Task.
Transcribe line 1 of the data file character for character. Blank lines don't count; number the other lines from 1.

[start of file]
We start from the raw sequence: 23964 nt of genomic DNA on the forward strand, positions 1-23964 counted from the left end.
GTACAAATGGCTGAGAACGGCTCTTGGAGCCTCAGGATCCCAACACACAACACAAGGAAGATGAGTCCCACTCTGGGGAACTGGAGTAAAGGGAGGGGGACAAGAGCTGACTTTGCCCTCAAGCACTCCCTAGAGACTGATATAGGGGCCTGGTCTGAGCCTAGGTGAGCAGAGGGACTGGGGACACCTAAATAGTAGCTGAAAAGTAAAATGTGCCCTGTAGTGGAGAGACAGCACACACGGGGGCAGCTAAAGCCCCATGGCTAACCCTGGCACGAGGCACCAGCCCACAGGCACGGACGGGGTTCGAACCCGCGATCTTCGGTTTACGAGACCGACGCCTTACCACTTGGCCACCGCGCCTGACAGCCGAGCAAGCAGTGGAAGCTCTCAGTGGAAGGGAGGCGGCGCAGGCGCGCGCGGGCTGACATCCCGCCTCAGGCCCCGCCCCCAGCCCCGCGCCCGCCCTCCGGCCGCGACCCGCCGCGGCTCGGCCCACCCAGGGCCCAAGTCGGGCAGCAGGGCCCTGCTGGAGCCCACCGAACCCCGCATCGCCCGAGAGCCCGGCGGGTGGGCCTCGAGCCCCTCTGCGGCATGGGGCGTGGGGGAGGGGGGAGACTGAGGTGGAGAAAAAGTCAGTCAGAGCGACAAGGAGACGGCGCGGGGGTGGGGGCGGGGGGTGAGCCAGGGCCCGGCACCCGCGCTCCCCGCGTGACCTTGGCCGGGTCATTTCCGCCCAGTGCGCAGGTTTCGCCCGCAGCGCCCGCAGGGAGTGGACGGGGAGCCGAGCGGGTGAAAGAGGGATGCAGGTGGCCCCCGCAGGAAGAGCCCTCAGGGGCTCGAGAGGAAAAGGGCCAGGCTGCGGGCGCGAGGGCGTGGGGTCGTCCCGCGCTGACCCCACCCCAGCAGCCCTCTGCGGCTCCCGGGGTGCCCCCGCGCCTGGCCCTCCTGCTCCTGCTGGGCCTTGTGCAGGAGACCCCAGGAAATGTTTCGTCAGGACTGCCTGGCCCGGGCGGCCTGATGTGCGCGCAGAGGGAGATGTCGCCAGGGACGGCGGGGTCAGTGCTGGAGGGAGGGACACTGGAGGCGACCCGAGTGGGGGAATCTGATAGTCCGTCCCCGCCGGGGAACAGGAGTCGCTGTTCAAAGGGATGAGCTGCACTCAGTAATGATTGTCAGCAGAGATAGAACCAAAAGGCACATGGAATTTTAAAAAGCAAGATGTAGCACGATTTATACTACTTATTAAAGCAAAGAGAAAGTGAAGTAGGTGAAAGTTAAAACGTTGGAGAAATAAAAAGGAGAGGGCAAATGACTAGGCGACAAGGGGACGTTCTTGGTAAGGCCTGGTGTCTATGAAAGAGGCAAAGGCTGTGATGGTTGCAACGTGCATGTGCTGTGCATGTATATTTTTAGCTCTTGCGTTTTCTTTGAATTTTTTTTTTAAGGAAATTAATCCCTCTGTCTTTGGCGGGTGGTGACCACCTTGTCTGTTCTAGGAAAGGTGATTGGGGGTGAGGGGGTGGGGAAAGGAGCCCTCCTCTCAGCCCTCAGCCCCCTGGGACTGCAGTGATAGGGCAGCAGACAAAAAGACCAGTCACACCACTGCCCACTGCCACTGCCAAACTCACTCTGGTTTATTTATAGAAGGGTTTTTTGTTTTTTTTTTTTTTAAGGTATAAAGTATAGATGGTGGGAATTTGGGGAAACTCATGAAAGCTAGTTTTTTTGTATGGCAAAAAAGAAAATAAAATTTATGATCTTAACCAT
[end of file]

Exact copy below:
We start from the raw sequence: 23964 nt of genomic DNA on the forward strand, positions 1-23964 counted from the left end.